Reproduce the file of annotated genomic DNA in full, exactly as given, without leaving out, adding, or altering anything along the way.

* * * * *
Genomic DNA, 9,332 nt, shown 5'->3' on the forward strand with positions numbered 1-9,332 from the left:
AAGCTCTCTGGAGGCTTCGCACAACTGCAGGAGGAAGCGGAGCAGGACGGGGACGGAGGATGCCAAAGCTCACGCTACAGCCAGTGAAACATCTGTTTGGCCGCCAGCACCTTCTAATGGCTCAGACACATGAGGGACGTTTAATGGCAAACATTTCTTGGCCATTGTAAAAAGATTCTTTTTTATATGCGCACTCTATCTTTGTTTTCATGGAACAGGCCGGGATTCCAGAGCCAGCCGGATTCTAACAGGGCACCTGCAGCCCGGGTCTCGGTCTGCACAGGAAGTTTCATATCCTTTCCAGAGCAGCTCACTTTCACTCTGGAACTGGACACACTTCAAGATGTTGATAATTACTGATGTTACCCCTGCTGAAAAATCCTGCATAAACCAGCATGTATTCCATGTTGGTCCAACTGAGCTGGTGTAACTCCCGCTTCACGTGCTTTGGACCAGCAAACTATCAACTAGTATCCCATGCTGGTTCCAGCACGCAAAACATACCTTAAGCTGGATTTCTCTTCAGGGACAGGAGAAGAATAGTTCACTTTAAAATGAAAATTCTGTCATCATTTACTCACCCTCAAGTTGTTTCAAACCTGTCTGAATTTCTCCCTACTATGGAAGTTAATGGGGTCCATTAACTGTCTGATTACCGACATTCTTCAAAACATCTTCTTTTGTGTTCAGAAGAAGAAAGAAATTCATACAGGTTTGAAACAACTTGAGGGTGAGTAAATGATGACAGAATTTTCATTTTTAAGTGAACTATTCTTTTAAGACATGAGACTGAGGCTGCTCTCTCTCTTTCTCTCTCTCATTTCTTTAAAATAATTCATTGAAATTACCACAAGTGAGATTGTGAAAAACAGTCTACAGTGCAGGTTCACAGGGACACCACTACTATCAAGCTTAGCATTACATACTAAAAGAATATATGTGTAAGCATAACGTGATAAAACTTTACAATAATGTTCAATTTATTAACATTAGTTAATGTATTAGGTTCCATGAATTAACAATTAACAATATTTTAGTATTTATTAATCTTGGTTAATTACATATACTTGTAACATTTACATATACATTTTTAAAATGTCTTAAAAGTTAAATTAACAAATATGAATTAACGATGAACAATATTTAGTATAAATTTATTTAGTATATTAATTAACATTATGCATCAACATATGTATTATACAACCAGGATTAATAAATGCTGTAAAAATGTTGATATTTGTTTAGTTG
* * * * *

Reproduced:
Genomic DNA, 9,332 nt, shown 5'->3' on the forward strand with positions numbered 1-9,332 from the left:
AAGCTCTCTGGAGGCTTCGCACAACTGCAGGAGGAAGCGGAGCAGGACGGGGACGGAGGATGCCAAAGCTCACGCTACAGCCAGTGAAACATCTGTTTGGCCGCCAGCACCTTCTAATGGCTCAGACACATGAGGGACGTTTAATGGCAAACATTTCTTGGCCATTGTAAAAAGATTCTTTTTTATATGCGCACTCTATCTTTGTTTTCATGGAACAGGCCGGGATTCCAGAGCCAGCCGGATTCTAACAGGGCACCTGCAGCCCGGGTCTCGGTCTGCACAGGAAGTTTCATATCCTTTCCAGAGCAGCTCACTTTCACTCTGGAACTGGACACACTTCAAGATGTTGATAATTACTGATGTTACCCCTGCTGAAAAATCCTGCATAAACCAGCATGTATTCCATGTTGGTCCAACTGAGCTGGTGTAACTCCCGCTTCACGTGCTTTGGACCAGCAAACTATCAACTAGTATCCCATGCTGGTTCCAGCACGCAAAACATACCTTAAGCTGGATTTCTCTTCAGGGACAGGAGAAGAATAGTTCACTTTAAAATGAAAATTCTGTCATCATTTACTCACCCTCAAGTTGTTTCAAACCTGTCTGAATTTCTCCCTACTATGGAAGTTAATGGGGTCCATTAACTGTCTGATTACCGACATTCTTCAAAACATCTTCTTTTGTGTTCAGAAGAAGAAAGAAATTCATACAGGTTTGAAACAACTTGAGGGTGAGTAAATGATGACAGAATTTTCATTTTTAAGTGAACTATTCTTTTAAGACATGAGACTGAGGCTGCTCTCTCTCTTTCTCTCTCTCATTTCTTTAAAATAATTCATTGAAATTACCACAAGTGAGATTGTGAAAAACAGTCTACAGTGCAGGTTCACAGGGACACCACTACTATCAAGCTTAGCATTACATACTAAAAGAATATATGTGTAAGCATAACGTGATAAAACTTTACAATAATGTTCAATTTATTAACATTAGTTAATGTATTAGGTTCCATGAATTAACAATTAACAATATTTTAGTATTTATTAATCTTGGTTAATTACATATACTTGTAACATTTACATATACATTTTTAAAATGTCTTAAAAGTTAAATTAACAAATATGAATTAACGATGAACAATATTTAGTATAAATTTATTTAGTATATTAATTAACATTATGCATCAACATATGTATTATACAACCAGGATTAATAAATGCTGTAAAAATGTTGATATTTGTTTAGTTG